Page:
Beyond birds: Butterflies and other flying creatures abound

If the birds are shy, I turn to butterflies. I usually can count on spotting at least bird 20 species whenever I visit the Mercer Meadows Pole Farm, but that’s usually under ideal conditions in the morning when the birds are at their most active. Whenever I get an opportunity to make an afternoon visitContinue reading “Beyond birds: Butterflies and other flying creatures abound”

No matter how you pronounce it, the bobolink is a cool bird

The bobolinks have been hanging around the Mercer Meadows Pole Farm for the last few weeks, and that’s a reason to rejoice. These long-wandering migrants are partial to grasslands, and the Pole Farm has big fields well-suited for them. The first bobolink I saw this season came in late May, a female or possibly aContinue reading “No matter how you pronounce it, the bobolink is a cool bird”

Hitting 100: My species count climbs at the Pole Farm

For several weeks, my species count at the Mercer Meadows Pole Farm sat at 99, enticingly close to the century mark. What exotic bird would take me into triple digits? Some rare visitor from Central America or the Arctic Circle? Some wayward wanderer from Europe, blown in by a storm? I pondered that question onContinue reading “Hitting 100: My species count climbs at the Pole Farm”

Recommended bird feeder: The Squirrel-Buster Plus

Throughout time, Man and Squirrel have uneasily co-existed in a Hegelian dialectic battle for supremacy in controlling access to bird feeders. It is a noble struggle for both creatures, thesis and antithesis, with the fortunes of the birds hanging in the balance. We first got serious about feeding the birds about 10 years ago whenContinue reading “Recommended bird feeder: The Squirrel-Buster Plus”

Princeton students win World Series of Birding

It’s a rare occasion when my work life and birding hobby converge, but that’s what happened last month when I covered a group of Princeton University students competing in New Jersey Audubon’s World Series of Birding. I had met two of the members of the team on a bird walk they had arranged through theContinue reading “Princeton students win World Series of Birding”

At last, the yellow warbler emerges

For the last three weeks or so, every time I set foot on a particular trail at the Mercer Meadows Pole Farm, I’ve heard a yellow warbler. And I do mean heard, not seen. This bird, and I suspect it is just the one, has continually frustrated me because I have not been able toContinue reading “At last, the yellow warbler emerges”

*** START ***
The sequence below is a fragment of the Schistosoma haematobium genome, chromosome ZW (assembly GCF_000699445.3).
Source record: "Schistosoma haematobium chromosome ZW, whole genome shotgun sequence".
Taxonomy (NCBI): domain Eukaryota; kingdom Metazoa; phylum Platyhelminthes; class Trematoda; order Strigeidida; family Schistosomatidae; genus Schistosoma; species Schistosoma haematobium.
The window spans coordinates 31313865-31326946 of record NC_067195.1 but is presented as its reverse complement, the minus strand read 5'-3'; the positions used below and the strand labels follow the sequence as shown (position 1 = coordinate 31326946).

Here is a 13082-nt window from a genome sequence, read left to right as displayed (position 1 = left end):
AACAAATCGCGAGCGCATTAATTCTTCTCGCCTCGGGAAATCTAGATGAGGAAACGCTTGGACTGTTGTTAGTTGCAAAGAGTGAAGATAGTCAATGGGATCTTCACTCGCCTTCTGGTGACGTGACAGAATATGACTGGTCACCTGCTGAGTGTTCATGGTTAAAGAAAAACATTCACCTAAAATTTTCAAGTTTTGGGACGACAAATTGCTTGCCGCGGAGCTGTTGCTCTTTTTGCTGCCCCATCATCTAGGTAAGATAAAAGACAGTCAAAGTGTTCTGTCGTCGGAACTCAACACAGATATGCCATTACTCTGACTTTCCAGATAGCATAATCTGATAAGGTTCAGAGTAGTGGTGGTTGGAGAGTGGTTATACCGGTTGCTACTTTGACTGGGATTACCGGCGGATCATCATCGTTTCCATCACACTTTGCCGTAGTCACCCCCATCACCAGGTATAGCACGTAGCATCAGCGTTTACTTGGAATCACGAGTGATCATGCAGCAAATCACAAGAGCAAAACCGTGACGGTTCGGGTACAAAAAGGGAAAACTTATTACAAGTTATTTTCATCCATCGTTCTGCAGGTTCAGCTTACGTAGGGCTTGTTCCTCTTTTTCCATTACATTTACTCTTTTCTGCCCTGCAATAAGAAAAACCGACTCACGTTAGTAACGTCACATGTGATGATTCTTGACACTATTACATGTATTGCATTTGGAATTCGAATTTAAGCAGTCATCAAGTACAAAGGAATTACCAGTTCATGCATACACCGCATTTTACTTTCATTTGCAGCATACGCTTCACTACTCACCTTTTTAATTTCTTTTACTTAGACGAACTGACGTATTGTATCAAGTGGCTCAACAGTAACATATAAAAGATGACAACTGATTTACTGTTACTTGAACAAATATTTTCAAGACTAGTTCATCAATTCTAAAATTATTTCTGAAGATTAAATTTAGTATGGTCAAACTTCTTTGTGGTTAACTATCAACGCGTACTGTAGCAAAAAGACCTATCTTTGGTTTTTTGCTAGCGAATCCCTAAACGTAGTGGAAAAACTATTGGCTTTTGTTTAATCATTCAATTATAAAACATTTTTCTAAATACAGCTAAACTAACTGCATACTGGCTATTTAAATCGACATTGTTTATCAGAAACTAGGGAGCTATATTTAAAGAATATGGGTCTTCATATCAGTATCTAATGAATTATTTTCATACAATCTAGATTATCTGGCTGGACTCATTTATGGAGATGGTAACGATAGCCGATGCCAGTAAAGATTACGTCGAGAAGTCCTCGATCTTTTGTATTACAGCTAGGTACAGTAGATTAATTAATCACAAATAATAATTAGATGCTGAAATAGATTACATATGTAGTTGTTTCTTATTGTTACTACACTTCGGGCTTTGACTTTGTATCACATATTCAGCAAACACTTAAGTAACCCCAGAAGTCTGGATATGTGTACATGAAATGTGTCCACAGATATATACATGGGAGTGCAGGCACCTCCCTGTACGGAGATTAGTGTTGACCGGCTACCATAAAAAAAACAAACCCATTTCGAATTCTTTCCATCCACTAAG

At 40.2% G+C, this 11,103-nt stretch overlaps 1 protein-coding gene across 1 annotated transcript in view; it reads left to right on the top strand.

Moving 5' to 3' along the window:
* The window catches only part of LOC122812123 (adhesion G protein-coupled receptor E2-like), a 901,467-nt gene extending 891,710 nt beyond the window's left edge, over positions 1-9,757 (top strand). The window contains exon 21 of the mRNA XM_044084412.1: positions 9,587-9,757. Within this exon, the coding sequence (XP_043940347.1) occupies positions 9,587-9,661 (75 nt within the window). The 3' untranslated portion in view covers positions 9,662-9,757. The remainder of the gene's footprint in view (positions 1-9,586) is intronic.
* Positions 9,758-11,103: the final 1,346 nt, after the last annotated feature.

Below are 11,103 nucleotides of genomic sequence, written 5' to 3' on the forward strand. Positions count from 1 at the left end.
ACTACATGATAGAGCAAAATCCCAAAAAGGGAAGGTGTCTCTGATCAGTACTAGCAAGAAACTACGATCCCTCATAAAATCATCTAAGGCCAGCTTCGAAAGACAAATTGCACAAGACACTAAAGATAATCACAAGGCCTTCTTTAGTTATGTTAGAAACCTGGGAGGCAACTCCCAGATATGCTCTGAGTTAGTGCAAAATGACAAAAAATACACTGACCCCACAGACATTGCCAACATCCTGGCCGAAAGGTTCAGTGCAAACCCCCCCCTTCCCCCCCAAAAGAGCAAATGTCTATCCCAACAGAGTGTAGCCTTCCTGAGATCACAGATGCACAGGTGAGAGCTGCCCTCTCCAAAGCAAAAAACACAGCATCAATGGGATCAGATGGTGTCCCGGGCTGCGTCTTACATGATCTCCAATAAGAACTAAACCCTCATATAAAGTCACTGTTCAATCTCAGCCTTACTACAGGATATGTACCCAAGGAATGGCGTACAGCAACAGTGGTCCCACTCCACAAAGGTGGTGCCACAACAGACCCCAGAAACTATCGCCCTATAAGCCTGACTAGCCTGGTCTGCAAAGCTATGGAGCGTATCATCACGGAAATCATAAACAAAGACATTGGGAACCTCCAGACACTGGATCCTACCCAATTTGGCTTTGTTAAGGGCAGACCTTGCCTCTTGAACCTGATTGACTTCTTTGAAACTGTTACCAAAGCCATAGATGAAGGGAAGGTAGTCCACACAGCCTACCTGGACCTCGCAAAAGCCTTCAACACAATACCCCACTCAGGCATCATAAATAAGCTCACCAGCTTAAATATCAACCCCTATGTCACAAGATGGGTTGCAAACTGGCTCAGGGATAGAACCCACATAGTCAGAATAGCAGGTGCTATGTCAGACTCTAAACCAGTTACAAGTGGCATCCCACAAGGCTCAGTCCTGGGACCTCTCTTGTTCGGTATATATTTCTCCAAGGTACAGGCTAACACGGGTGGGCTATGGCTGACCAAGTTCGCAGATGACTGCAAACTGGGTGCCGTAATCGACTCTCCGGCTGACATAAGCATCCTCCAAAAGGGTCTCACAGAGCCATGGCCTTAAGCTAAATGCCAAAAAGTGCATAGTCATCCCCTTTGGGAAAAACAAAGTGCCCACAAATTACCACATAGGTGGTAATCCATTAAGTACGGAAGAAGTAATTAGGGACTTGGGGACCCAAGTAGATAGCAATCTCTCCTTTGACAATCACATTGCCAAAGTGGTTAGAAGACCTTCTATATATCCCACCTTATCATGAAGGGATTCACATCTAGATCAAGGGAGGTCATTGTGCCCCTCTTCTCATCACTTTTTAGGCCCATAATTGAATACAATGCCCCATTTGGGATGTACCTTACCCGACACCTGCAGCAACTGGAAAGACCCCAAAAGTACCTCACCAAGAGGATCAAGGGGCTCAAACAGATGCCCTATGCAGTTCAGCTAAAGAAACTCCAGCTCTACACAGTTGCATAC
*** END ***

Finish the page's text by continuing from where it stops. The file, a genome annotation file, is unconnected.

Doing my part on Global Big Day 2022

This was my first year of formal birding on Global Big Day, and I’m pleased to report that I logged 45 species at five locations and added four birds to my life list. I started the day at my favorite spot, the Mercer Meadows Pole Farm near home. I counted 28 species on a grayContinue reading “Doing my part on Global Big Day 2022”

The one where the killdeer twerks at me

One of the joys of my first year of the COVID epidemic was discovering a pair of killdeers that nested in a creek a short walk from my back door. It was a joy again a few days ago to see that another killdeer couple has set up housekeeping in the same area, along theContinue reading “The one where the killdeer twerks at me”

My ‘Big Month’ of birding was even better than I’d hoped

April was the coolest month. Knowing that I had a trip to Texas scheduled and that a few warblers might eventually come my way at home, I set out on a “big month” quest to spot as many species as possible. I set 60 as my target, a reasonable expectation but not a certainty. I’mContinue reading “My ‘Big Month’ of birding was even better than I’d hoped”

Howdy from Texas — they have birds here

The great-tailed grackles are out in force here in the Brazos Valley of Texas, and it almost seems as if they outnumber the bluebonnets and other wildflowers blooming in spectacular clusters along the highways I drove from Houston airport to College Station. What starlings are to many areas of the country, the great-tails are toContinue reading “Howdy from Texas — they have birds here”